Newly elected Sen. Acosta wants to wear what he wants to wear to the RI State House. And that doesn’t include a “uniform” of a jacket – and tie. He says his electorate didn’t elect him by his wearing of a jacket and tie – he wants to “look like them”” when he serves them, he says, – he can govern without wearing this uniform. When this topic became perfect fodder for talk radio last week, many gentlemen called in to say that he should walk around Central Falls on a Sunday or whenever an event that requires “appropriate dress” is happening. “We dress up!” said one caller. “We dress for what the occasion calls for,” said another.
Acosta goes further in saying such dress is the “uniform of the white man” – referring to his time teaching when he was required to wear a jacket: “I came to realize that what I was doing was reaffirming to all the poor black and brown children I was teaching that in order to be successful you had to try to look and approach whiteness as much as possible.”
Dress for the job you want to have
A common piece of advice among young leadership forums has always been to dress for the job you want to have – one day. Dress for who you want to be. How you want to be treated. Yes, times are changing, and the days of dress codes are definitely loosened. But when you run for office – for what is thought of as an honor to serve in the RI State House – and you win, you are due respect. And your respect for that office and your temporary seat in it goes without saying. We’d say that’s a dress-up occasion. Ties? OK, optional. Unless there’s a big event. Suits? Not necessary. But jackets. You’ll see most ladies wearing them, too. It gets hot in the summer, taking them off in those insufferable moments or in private offices is quite acceptable.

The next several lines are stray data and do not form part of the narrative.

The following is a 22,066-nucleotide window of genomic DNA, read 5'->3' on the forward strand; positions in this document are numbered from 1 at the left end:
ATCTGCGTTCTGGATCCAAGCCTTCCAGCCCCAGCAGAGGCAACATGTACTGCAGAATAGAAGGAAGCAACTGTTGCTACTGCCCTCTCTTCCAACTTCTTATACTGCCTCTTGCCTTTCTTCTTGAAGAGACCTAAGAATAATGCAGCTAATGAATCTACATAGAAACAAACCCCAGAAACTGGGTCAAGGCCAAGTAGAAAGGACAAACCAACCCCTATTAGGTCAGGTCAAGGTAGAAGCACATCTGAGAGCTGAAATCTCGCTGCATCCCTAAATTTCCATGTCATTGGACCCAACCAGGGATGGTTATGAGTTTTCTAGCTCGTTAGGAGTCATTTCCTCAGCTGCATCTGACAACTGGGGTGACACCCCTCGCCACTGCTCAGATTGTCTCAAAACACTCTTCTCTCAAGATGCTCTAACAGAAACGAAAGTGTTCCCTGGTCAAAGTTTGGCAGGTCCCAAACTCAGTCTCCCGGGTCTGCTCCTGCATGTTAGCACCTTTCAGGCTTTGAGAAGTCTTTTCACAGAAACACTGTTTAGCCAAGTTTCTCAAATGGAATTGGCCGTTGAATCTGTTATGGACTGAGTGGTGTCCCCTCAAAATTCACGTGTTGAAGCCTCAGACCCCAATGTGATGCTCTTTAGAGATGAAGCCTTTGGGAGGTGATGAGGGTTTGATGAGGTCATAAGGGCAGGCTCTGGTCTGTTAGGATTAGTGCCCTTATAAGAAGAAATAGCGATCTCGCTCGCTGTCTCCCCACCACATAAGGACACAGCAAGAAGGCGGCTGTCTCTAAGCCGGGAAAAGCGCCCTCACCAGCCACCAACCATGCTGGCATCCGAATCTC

The State House dress code will be voted on on Tuesday
“I’m sure you are an individual, you love your individuality. I’m sure your constituents don’t care,” Senate Leader Ruggiero, told Acosta. Ruggiero is the one who is proposing the informal dress code be now put into policy. “But as for decorum in the Senate chamber, that’s how it was since before I arrived. And it’s been a while. What you do when you come out of this building, I don’t mind at all. I don’t care if you take off all your clothes once you get out of the building and come home,” Ruggiero said.
“But I think it’s offensive to people not to be dressed appropriately in this room. And that’s my position.”
The Rules for the 2019-2020 session read: “All persons present on the Senate floor while the Senate is in session must be properly dressed and the President must apply this rule by appropriate means.”